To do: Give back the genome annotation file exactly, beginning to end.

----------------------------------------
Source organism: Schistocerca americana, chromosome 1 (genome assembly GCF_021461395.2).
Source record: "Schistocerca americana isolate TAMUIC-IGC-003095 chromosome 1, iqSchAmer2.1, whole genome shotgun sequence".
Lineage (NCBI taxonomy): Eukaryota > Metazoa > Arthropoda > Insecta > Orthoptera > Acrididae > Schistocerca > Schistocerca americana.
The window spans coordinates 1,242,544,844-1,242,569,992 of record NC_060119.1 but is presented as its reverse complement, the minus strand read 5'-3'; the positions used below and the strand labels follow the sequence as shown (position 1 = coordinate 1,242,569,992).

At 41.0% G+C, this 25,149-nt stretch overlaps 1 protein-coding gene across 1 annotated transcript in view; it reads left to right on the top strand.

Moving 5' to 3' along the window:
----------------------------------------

Source organism: Schistocerca americana, chromosome 1 (genome assembly GCF_021461395.2).
Source record: "Schistocerca americana isolate TAMUIC-IGC-003095 chromosome 1, iqSchAmer2.1, whole genome shotgun sequence".
Lineage (NCBI taxonomy): Eukaryota > Metazoa > Arthropoda > Insecta > Orthoptera > Acrididae > Schistocerca > Schistocerca americana.
The window spans coordinates 1,242,544,844-1,242,569,992 of record NC_060119.1 but is presented as its reverse complement, the minus strand read 5'-3'; the positions used below and the strand labels follow the sequence as shown (position 1 = coordinate 1,242,569,992).

At 41.0% G+C, this 25,149-nt stretch overlaps 1 protein-coding gene across 1 annotated transcript in view; it reads left to right on the top strand.

Moving 5' to 3' along the window: